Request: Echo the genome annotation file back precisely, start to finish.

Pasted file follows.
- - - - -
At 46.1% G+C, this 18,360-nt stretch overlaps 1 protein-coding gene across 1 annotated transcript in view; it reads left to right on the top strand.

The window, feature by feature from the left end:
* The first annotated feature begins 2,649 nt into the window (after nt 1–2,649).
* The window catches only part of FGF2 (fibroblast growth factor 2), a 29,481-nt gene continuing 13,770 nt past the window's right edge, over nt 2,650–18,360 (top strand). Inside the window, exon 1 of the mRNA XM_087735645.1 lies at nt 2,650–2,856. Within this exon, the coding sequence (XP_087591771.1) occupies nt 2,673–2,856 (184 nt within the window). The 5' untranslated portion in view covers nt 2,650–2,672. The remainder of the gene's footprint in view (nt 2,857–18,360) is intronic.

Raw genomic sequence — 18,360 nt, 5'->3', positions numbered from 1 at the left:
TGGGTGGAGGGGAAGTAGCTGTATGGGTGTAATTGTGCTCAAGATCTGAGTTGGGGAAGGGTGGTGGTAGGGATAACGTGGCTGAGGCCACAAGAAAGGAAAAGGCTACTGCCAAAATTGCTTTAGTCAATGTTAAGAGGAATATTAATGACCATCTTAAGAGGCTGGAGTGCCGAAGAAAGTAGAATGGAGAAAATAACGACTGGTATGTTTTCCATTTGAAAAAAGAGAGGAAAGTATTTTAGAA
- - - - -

At 46.1% G+C, this 18,360-nt stretch overlaps 1 protein-coding gene across 1 annotated transcript in view; it reads left to right on the top strand.

The window, feature by feature from the left end:
* The first annotated feature begins 2,649 nt into the window (after nt 1–2,649).
* The window catches only part of FGF2 (fibroblast growth factor 2), a 29,481-nt gene continuing 13,770 nt past the window's right edge, over nt 2,650–18,360 (top strand). Inside the window, exon 1 of the mRNA XM_087735645.1 lies at nt 2,650–2,856. Within this exon, the coding sequence (XP_087591771.1) occupies nt 2,673–2,856 (184 nt within the window). The 5' untranslated portion in view covers nt 2,650–2,672. The remainder of the gene's footprint in view (nt 2,857–18,360) is intronic.

Raw genomic sequence — 18,360 nt, 5'->3', positions numbered from 1 at the left:
TGGGTGGAGGGGAAGTAGCTGTATGGGTGTAATTGTGCTCAAGATCTGAGTTGGGGAAGGGTGGTGGTAGGGATAACGTGGCTGAGGCCACAAGAAAGGAAAAGGCTACTGCCAAAATTGCTTTAGTCAATGTTAAGAGGAATATTAATGACCATCTTAAGAGGCTGGAGTGCCGAAGAAAGTAGAATGGAGAAAATAACGACTGGTATGTTTTCCATTTGAAAAAAGAGAGGAAAGTATTTTAGAA